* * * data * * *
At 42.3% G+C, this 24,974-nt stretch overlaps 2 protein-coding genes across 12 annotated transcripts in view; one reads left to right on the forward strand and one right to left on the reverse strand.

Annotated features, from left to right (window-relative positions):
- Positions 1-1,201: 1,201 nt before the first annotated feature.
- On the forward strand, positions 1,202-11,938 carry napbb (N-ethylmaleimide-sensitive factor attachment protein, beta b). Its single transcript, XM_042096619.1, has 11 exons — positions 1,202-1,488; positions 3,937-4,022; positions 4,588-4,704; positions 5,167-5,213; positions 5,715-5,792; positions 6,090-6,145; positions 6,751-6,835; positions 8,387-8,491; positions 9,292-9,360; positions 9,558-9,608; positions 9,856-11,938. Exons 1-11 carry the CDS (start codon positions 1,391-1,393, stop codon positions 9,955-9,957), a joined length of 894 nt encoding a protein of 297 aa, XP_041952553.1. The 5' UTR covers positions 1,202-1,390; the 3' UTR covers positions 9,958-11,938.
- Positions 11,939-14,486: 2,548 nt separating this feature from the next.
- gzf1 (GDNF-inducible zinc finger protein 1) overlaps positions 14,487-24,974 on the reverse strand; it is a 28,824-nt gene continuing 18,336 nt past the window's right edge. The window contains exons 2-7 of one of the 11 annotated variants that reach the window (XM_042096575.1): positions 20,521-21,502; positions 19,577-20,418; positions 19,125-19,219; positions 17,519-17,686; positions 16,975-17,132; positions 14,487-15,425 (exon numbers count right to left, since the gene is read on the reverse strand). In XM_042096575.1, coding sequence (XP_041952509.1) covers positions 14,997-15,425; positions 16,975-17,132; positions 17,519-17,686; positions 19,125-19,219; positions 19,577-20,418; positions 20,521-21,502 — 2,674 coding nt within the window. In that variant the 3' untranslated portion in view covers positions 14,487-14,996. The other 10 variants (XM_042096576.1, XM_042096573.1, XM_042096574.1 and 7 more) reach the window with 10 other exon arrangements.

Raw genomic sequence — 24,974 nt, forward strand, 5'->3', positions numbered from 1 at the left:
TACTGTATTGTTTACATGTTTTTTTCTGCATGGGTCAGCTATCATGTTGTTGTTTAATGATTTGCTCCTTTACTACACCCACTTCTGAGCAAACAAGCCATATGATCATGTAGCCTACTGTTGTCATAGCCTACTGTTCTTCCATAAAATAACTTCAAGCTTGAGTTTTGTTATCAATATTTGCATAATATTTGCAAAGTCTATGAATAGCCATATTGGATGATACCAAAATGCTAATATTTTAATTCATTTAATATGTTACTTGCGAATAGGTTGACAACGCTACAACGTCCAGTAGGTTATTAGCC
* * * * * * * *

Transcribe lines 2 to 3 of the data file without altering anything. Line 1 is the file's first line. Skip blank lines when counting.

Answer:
Annotated features, from left to right (window-relative positions):
- Positions 1-1,201: 1,201 nt before the first annotated feature.